Stories, updates, insights, and original analysis from The Planetary Society.
Something new and wonderful appeared in the Meteoritical Bulletin Database—an entire listing of meteorites found on Mars by robotic rovers and their science teams from the years 2005–2017.
The first astrobiology session at last week's Lunar and Planetary Science Conference featured talks on a huge variety of interesting topics, and was one of my favorite sessions at the meeting.
This year's Lunar and Planetary Science Conference included a session devoted to a group of rocks from space called differentiated meteorites, and their proposed parent bodies.
Behold: the story of how our solar system began, in one chart. This is the second installment in a series of planetary scientists' favorite plots. Today's #FaveAstroPlot was suggested by spectroscopist Michael Bramble.
What can a 45-year-old mission to the Moon tell us about a
Bill Nye, Bruce Betts, Mat Kaplan, Meteorite Man Geoffrey Notkin and stars of planetary science at the Planetary Defense Conference public event in Flagstaff.
Before yesterday, my answer to this question would be
Preliminary estimates show that the meteoroid was 15 meters wide and weighed roughly 8000 tons. The resulting airburst would have the equivalent yield of about a 1/2 megaton explosion.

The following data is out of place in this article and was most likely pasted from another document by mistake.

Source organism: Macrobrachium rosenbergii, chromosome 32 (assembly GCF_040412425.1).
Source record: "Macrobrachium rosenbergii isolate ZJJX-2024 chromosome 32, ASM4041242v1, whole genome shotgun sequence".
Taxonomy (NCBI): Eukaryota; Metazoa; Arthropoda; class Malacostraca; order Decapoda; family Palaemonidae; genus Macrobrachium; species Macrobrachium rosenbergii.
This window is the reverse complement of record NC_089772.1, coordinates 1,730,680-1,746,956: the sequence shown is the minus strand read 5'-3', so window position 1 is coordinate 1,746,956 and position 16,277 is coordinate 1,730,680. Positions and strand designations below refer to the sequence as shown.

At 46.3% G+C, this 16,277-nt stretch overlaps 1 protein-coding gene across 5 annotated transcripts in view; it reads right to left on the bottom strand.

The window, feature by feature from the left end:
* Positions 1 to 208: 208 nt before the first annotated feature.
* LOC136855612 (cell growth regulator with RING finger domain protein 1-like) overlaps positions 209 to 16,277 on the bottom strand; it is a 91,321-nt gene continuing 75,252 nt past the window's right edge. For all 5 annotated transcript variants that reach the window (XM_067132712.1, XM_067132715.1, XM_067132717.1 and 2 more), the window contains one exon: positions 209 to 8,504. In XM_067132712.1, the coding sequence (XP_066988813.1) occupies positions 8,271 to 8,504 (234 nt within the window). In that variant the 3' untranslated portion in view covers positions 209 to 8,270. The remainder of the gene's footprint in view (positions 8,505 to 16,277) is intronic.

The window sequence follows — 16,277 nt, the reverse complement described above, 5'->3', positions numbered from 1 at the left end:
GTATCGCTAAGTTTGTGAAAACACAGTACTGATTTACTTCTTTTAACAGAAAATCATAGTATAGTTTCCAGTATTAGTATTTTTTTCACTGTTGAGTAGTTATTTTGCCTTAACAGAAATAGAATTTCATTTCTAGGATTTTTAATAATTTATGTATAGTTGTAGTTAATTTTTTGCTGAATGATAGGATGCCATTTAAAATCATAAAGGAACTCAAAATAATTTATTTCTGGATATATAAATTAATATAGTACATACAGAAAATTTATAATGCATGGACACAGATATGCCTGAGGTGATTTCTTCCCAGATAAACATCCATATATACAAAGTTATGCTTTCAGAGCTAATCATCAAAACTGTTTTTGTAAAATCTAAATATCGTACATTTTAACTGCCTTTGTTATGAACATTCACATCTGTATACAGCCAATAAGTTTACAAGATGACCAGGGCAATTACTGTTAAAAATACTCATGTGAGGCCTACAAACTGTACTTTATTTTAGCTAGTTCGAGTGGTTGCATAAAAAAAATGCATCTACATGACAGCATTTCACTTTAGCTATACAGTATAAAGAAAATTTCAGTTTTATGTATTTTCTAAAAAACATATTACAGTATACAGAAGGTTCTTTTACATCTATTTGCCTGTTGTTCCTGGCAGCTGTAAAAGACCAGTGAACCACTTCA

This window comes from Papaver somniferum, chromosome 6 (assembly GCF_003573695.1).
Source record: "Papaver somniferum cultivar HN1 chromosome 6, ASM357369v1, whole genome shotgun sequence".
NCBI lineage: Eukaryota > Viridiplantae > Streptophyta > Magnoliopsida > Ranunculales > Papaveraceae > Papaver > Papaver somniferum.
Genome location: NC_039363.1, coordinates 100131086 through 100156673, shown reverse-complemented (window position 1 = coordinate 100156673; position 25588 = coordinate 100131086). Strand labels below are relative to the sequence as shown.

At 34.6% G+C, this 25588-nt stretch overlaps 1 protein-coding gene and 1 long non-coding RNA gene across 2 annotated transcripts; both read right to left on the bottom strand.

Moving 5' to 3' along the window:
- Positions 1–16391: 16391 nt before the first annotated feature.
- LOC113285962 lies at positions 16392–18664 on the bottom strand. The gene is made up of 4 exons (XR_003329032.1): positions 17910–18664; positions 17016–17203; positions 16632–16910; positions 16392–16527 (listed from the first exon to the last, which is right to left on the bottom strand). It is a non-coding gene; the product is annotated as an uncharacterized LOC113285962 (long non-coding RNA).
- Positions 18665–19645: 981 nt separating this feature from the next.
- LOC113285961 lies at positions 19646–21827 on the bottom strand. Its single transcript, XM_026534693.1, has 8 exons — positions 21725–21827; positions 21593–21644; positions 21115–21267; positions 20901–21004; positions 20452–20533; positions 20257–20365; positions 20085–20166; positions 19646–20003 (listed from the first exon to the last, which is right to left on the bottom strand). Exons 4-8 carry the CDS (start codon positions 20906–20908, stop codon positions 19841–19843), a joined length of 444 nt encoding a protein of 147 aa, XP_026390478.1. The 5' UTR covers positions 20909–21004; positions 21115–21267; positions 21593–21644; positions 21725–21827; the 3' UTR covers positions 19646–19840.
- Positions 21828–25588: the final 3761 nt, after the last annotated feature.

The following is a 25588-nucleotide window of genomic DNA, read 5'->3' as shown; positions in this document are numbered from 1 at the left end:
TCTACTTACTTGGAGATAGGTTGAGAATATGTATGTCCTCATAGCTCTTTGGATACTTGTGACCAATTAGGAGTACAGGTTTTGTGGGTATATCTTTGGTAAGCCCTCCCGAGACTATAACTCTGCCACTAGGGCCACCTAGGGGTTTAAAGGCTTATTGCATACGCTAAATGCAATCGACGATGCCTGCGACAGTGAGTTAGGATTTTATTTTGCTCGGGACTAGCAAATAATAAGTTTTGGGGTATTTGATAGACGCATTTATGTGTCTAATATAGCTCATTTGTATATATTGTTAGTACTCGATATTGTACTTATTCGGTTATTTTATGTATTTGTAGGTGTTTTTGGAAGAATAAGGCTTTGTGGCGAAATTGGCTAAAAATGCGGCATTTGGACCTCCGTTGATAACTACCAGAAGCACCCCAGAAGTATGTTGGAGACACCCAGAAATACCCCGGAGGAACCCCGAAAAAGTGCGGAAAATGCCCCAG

A summary of just one talk from the Division for Planetary Sciences meeting, by Lindy Elkins-Tanton, which provided a neat explanation for how asteroids can be melted and layered on the inside yet have a primitive-looking exterior.
Meteorites hit Earth all the time, but they almost never score direct hits on human-built structures (or humans, for that matter). Once in a while, though, direct hits do happen, and it looks like this recent event in Poland was the real thing.
175th Carnival of Space!? That means the Carnival of Space has been going on for nearly 4 years. Or just about 2 Mars years. Pretty amazing.
Or: Emily reads you the table of contents of Icarus.
The Mars Exploration Rover Opportunity has been studying a lot of meteorites. That made me wonder, why study meteorites on Mars when we can study them in hand on Earth? How are Mars meteorites interesting?
I wonder if this came from the same original body as Block Island, or if Meridiani is the kind of slowly deflating landscape that accumulates meteorites at its surface, like the ANSMET meteorite hunting spots in Antarctica?
I really can't explain why it didn't occur to me to search for the rover in the image of Victoria crater released by the HiRISE team on Wednesday.
Astronomers have revised the Torino scale, the color-coded advisory system to assess the threat of asteroids and other near-Earth objects (NEOs) to make it easier for the public to understand.
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